December 15, 1999 - Microsoft Corp. said Wednesday it finished work on its long-awaited
Windows 2000 operating system (a/k/a Win2K), wrapping up a long and painful
development project that also represents Microsoft's best hope of dominating
2000 will not actually be available to users until Feb. 17, when Microsoft plans
a gala event to celebrate its release. But the Redmond, Wash., software giant
has said for the last several months that it is on track to release the program
to its manufacturing plants by the end of the year -- a step that "freezes"
the software in the form customers will eventually see.
of the most complex software projects ever undertaken, Windows 2000 is also
one of the most anticipated and most delayed. Well over a year late, the project
has been plagued by a variety of setbacks, including a significant redesign
and a management reshuffle just over a year ago.
This product is primarily targeted to business users. As is expected with any
Microsoft OS release (even Win 98), there will be a lot of "initial adopters".
We believe this number will be greater than usual due to the pent-up demand
caused by Win2K being so late. However, because of recent Y2K efforts, a number
of IS/IT managers (in banks, for example) want to take a brief break from pushing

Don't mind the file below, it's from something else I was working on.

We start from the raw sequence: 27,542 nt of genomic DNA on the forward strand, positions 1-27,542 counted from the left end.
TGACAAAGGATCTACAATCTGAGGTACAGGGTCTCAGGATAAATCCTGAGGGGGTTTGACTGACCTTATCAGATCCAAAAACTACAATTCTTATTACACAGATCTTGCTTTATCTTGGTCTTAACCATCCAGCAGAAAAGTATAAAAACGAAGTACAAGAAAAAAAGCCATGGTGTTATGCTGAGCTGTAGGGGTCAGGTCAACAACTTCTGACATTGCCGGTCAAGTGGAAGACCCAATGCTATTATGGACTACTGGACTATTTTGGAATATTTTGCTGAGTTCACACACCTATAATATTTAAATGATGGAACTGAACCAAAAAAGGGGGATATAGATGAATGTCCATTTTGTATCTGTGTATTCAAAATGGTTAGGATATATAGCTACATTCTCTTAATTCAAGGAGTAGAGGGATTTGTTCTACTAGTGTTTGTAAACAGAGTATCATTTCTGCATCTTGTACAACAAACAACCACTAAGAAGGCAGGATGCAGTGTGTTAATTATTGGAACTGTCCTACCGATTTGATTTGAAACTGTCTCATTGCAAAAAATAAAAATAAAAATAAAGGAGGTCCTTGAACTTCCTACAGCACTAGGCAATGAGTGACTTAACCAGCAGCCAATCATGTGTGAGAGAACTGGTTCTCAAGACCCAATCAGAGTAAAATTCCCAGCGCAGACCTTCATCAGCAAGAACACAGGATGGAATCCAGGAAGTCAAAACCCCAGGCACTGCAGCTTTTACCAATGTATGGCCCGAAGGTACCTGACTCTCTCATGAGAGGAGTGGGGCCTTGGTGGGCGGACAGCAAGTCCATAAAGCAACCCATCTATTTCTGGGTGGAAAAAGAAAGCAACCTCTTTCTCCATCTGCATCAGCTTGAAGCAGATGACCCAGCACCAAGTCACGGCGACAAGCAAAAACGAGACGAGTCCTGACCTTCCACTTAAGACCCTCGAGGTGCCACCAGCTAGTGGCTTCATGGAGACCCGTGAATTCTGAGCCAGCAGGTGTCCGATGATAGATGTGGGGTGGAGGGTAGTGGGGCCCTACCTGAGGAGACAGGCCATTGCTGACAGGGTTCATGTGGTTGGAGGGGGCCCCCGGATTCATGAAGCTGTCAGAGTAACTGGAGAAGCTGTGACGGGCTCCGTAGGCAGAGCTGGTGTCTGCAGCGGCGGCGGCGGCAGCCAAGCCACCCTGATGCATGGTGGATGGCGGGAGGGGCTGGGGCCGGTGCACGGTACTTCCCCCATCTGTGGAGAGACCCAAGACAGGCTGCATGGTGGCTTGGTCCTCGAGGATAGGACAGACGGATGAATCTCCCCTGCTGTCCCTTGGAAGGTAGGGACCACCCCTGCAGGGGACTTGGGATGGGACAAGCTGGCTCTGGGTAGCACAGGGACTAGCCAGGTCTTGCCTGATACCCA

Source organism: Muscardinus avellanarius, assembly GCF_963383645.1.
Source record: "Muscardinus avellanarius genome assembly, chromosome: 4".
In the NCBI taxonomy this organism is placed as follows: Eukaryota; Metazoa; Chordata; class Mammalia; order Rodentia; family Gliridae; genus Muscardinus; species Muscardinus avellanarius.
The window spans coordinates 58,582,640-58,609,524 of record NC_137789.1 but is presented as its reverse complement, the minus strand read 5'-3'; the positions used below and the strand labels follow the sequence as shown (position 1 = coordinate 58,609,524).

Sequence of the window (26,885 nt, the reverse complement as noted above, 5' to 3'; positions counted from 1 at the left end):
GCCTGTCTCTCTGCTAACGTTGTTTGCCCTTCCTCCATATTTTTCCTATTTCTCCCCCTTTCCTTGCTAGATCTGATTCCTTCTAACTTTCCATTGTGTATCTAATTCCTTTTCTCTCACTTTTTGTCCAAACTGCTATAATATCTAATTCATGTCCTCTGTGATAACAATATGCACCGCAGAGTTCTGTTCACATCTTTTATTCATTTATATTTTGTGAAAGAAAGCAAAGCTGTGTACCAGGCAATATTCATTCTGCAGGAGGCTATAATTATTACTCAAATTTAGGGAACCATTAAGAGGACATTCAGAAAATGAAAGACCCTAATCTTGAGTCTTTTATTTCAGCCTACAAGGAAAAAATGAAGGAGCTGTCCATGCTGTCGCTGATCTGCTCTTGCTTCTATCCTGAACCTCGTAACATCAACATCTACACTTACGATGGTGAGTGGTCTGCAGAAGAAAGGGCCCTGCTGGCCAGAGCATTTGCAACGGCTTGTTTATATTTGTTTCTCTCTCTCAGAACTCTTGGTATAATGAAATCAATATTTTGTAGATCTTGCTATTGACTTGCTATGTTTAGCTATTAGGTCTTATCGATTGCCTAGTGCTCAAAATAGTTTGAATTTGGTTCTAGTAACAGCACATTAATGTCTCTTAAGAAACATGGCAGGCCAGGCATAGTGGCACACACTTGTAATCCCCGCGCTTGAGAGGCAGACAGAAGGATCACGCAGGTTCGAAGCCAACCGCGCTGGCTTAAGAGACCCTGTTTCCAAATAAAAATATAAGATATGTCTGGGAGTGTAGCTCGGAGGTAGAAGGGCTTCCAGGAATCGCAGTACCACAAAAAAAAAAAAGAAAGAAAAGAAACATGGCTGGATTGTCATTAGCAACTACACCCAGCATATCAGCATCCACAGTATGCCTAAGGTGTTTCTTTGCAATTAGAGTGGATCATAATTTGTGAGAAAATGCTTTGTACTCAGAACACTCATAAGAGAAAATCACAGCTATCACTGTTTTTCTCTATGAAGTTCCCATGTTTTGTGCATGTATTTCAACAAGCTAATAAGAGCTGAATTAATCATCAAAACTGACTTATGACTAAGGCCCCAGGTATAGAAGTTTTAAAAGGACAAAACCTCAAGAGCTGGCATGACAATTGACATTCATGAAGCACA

their companies into system-wide upgrades. The Win2K "upgrade" is characterized
by some as much more than your typical upgrade - a company's enterprise-wide
network structure would probably have to be altered. The proliferation of "yeah-it's-expensive-but-you'll-eventually-get-your-money's-worth"
articles also highlights the apparent need to sell the market on the benefits.
of the focus for Windows 2000 is the high-end enterprise market. This is at
last partially an attempt to go after Sun/Solaris, whose servers have greater
market presence in that segment. To be able to compete effectively, Win2K needed
to improve its reliability relative to existing Windows products. Toward that
end, Microsoft relied heavily on customer testing/feedback. This feedback, while
helping to improve quality, is believed to have resulted in some features being
Microsoft has priced Windows 2000 aggressively, and we expect this will add
to the number of early adopters. If it becomes clear that Win2K has overcome
the reliability and small-enterprise-only concerns that have hurt Windows in
the past, then we expect Microsoft's market share will increase more rapidly
Windows 2000 offers users many desirable features, including increased performance,
more capable clustering, and functional capabilities for Web serving. Users
needing these may want to become early adopters.
it is very late to the market, and demand is pent up, users should exercise
caution before upgrading. Because of the far-reaching effects of upgrading (actually
reworking) a company's IT infrastructure, making the changeover is not for the
faint of heart, nor for those managers without a sufficient support structure
(technical support, not emotional, although that might need the latter later).
In addition, users may want to wait for Microsoft to deliver the inevitable
Service Pack 1. Early adopters, while getting their hands on technology sooner
than the more cautious ones, also end up finding more bugs. Companies which
cannot afford to be "beta testers" will want to wait to see how robust Windows
2000 truly is.